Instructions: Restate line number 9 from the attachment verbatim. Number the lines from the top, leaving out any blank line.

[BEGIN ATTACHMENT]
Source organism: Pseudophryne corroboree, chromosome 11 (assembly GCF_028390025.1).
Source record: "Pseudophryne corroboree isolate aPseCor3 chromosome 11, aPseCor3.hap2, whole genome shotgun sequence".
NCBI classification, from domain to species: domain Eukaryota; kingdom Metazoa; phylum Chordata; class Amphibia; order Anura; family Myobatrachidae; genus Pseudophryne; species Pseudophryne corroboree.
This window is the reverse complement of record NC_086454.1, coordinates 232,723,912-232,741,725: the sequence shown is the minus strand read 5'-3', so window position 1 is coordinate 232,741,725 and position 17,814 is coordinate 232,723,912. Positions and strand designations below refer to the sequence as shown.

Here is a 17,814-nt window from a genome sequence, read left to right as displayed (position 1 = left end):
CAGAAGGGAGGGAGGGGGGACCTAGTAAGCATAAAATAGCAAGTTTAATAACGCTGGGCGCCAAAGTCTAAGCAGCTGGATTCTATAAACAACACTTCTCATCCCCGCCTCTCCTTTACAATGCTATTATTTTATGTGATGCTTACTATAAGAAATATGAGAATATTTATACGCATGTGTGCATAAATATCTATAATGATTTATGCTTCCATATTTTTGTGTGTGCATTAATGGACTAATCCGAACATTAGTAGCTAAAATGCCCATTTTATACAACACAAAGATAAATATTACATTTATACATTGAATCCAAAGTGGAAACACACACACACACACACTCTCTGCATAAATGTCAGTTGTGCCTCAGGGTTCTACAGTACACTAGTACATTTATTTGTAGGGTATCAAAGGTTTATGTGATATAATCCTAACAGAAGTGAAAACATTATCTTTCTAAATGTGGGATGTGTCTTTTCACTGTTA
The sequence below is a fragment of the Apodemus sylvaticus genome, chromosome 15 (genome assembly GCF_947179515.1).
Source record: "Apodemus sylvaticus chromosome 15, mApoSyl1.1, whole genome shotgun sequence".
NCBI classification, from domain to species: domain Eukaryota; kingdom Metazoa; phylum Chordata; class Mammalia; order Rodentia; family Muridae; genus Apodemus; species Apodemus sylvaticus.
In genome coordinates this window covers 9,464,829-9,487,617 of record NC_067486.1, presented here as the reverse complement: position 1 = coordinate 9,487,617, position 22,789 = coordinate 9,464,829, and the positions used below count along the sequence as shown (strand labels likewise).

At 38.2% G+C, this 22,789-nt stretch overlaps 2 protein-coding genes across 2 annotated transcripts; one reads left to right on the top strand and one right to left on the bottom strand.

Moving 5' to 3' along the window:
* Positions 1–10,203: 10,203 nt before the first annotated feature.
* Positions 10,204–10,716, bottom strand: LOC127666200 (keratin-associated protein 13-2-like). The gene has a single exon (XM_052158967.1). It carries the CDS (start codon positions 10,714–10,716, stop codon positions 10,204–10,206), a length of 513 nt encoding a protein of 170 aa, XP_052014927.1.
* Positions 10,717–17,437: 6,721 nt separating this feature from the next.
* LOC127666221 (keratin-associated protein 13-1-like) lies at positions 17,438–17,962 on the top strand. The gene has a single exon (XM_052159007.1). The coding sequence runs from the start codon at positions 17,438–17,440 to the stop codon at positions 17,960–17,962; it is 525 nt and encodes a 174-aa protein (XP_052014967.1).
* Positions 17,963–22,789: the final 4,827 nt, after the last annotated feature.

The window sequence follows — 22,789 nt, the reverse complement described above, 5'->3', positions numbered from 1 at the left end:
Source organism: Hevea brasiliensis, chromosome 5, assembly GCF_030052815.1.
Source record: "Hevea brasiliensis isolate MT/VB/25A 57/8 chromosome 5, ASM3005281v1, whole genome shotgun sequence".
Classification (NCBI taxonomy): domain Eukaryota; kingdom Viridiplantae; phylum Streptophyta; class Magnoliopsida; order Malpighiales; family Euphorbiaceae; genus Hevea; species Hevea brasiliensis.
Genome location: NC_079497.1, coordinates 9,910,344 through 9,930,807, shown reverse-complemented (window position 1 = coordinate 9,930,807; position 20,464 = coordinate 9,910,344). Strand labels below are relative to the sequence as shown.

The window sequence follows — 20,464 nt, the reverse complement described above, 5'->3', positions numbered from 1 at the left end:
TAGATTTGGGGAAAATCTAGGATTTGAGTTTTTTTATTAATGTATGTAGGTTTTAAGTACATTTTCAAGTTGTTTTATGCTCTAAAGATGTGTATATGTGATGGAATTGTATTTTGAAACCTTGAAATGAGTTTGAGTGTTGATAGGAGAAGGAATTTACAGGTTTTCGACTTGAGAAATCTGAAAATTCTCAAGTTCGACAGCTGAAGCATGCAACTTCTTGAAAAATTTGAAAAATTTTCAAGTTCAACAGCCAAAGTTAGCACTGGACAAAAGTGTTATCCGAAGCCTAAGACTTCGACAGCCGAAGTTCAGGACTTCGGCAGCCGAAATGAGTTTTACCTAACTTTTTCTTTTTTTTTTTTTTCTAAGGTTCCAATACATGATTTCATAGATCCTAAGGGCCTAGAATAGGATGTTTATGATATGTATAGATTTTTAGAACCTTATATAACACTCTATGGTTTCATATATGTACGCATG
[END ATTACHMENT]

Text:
NCBI classification, from domain to species: domain Eukaryota; kingdom Metazoa; phylum Chordata; class Mammalia; order Rodentia; family Muridae; genus Apodemus; species Apodemus sylvaticus.